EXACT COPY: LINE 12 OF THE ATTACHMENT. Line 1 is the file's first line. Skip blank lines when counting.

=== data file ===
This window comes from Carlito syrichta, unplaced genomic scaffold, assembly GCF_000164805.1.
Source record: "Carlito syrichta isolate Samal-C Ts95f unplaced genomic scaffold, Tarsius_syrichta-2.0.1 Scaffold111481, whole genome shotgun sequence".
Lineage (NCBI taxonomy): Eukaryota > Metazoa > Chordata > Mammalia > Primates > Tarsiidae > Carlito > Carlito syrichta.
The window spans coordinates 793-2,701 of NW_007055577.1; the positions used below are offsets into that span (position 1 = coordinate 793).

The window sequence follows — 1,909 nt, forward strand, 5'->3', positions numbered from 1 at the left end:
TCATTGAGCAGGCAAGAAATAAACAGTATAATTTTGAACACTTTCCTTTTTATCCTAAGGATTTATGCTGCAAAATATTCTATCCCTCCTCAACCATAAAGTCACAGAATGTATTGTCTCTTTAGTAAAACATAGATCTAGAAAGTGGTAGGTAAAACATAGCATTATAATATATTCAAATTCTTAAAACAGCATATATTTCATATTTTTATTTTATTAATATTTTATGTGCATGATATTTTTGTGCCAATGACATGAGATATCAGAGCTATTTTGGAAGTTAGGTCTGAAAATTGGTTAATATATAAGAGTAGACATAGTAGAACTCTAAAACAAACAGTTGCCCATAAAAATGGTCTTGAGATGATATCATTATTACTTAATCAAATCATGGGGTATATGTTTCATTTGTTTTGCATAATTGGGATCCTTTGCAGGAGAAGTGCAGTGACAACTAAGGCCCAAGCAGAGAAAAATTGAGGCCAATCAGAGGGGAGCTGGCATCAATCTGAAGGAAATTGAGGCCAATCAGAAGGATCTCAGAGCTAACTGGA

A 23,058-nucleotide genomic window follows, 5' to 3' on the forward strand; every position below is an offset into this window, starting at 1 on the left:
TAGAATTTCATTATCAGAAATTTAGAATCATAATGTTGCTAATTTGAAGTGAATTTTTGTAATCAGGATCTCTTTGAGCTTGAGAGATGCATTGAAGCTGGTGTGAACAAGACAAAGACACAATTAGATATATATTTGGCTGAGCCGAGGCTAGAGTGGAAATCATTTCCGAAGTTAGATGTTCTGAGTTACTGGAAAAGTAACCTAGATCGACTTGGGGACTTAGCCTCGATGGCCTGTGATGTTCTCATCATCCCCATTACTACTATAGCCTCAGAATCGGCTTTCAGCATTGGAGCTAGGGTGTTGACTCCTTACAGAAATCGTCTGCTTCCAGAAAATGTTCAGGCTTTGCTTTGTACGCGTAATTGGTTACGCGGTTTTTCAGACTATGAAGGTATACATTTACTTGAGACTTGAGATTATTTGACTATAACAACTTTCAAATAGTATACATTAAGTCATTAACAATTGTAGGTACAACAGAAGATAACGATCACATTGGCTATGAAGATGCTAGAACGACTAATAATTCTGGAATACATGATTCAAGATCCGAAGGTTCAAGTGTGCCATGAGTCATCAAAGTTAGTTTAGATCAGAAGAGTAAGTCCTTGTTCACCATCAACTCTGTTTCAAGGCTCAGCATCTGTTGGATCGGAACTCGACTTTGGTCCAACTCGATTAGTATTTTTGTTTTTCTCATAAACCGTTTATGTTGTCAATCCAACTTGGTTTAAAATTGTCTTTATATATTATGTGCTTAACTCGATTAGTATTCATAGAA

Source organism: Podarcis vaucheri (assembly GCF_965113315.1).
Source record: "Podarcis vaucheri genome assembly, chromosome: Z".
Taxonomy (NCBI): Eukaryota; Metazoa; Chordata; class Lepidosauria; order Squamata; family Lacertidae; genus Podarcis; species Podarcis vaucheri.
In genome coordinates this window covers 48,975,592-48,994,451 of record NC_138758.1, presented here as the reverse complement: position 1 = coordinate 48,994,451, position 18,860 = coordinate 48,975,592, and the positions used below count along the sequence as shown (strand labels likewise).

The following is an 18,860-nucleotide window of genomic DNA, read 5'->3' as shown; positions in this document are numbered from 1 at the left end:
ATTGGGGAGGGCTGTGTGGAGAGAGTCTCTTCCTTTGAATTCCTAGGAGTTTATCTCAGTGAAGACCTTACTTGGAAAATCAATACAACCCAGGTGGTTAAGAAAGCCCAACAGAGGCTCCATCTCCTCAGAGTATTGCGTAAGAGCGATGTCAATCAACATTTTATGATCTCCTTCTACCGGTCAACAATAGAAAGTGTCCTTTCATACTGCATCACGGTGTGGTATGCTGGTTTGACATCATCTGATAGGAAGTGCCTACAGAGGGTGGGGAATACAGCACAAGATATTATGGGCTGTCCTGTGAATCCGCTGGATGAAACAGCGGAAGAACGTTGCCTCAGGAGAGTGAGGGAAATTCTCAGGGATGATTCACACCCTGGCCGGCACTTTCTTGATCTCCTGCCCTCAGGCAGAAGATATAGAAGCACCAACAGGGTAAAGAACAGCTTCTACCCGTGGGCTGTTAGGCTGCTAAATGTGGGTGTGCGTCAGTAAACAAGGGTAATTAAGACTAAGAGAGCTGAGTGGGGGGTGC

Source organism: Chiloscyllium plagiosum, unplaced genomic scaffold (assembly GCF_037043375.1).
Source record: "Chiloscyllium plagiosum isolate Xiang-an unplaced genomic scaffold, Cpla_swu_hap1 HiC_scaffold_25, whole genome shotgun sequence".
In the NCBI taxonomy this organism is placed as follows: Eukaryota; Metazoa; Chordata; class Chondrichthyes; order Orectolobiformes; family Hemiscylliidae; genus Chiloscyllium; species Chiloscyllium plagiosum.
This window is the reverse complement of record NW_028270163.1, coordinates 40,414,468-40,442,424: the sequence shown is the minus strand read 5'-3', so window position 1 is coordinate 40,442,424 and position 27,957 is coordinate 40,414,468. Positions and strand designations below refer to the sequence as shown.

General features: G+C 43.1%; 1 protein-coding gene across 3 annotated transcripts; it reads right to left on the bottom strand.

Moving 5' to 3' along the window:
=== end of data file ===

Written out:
In genome coordinates this window covers 48,975,592-48,994,451 of record NC_138758.1, presented here as the reverse complement: position 1 = coordinate 48,994,451, position 18,860 = coordinate 48,975,592, and the positions used below count along the sequence as shown (strand labels likewise).